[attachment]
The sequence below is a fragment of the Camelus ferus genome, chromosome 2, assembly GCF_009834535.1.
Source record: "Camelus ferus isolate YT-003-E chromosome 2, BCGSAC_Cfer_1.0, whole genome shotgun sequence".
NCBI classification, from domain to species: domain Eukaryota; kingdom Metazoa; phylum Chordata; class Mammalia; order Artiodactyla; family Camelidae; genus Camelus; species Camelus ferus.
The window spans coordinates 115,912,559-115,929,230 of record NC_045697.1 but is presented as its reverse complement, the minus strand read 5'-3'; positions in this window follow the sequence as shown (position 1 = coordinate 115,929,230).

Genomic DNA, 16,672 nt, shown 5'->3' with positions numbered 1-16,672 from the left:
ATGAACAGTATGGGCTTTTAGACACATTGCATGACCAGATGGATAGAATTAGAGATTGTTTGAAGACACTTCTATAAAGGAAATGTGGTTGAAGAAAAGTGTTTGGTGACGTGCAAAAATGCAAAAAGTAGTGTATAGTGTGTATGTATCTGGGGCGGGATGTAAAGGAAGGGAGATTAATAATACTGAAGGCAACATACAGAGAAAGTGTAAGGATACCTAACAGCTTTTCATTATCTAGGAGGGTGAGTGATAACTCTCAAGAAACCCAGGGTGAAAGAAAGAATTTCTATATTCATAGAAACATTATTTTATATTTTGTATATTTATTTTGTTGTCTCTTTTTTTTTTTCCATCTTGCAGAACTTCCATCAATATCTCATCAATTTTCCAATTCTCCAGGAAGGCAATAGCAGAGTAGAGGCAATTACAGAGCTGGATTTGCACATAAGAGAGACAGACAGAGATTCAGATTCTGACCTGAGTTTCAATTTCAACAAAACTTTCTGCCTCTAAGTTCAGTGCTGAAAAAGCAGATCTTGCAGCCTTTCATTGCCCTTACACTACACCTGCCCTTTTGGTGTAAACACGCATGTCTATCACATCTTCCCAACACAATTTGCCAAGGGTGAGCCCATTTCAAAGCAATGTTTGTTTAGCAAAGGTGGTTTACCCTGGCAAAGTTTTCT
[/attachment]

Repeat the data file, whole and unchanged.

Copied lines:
The sequence below is a fragment of the Camelus ferus genome, chromosome 2, assembly GCF_009834535.1.
Source record: "Camelus ferus isolate YT-003-E chromosome 2, BCGSAC_Cfer_1.0, whole genome shotgun sequence".
NCBI classification, from domain to species: domain Eukaryota; kingdom Metazoa; phylum Chordata; class Mammalia; order Artiodactyla; family Camelidae; genus Camelus; species Camelus ferus.
The window spans coordinates 115,912,559-115,929,230 of record NC_045697.1 but is presented as its reverse complement, the minus strand read 5'-3'; positions in this window follow the sequence as shown (position 1 = coordinate 115,929,230).

Genomic DNA, 16,672 nt, shown 5'->3' with positions numbered 1-16,672 from the left:
ATGAACAGTATGGGCTTTTAGACACATTGCATGACCAGATGGATAGAATTAGAGATTGTTTGAAGACACTTCTATAAAGGAAATGTGGTTGAAGAAAAGTGTTTGGTGACGTGCAAAAATGCAAAAAGTAGTGTATAGTGTGTATGTATCTGGGGCGGGATGTAAAGGAAGGGAGATTAATAATACTGAAGGCAACATACAGAGAAAGTGTAAGGATACCTAACAGCTTTTCATTATCTAGGAGGGTGAGTGATAACTCTCAAGAAACCCAGGGTGAAAGAAAGAATTTCTATATTCATAGAAACATTATTTTATATTTTGTATATTTATTTTGTTGTCTCTTTTTTTTTTTCCATCTTGCAGAACTTCCATCAATATCTCATCAATTTTCCAATTCTCCAGGAAGGCAATAGCAGAGTAGAGGCAATTACAGAGCTGGATTTGCACATAAGAGAGACAGACAGAGATTCAGATTCTGACCTGAGTTTCAATTTCAACAAAACTTTCTGCCTCTAAGTTCAGTGCTGAAAAAGCAGATCTTGCAGCCTTTCATTGCCCTTACACTACACCTGCCCTTTTGGTGTAAACACGCATGTCTATCACATCTTCCCAACACAATTTGCCAAGGGTGAGCCCATTTCAAAGCAATGTTTGTTTAGCAAAGGTGGTTTACCCTGGCAAAGTTTTCT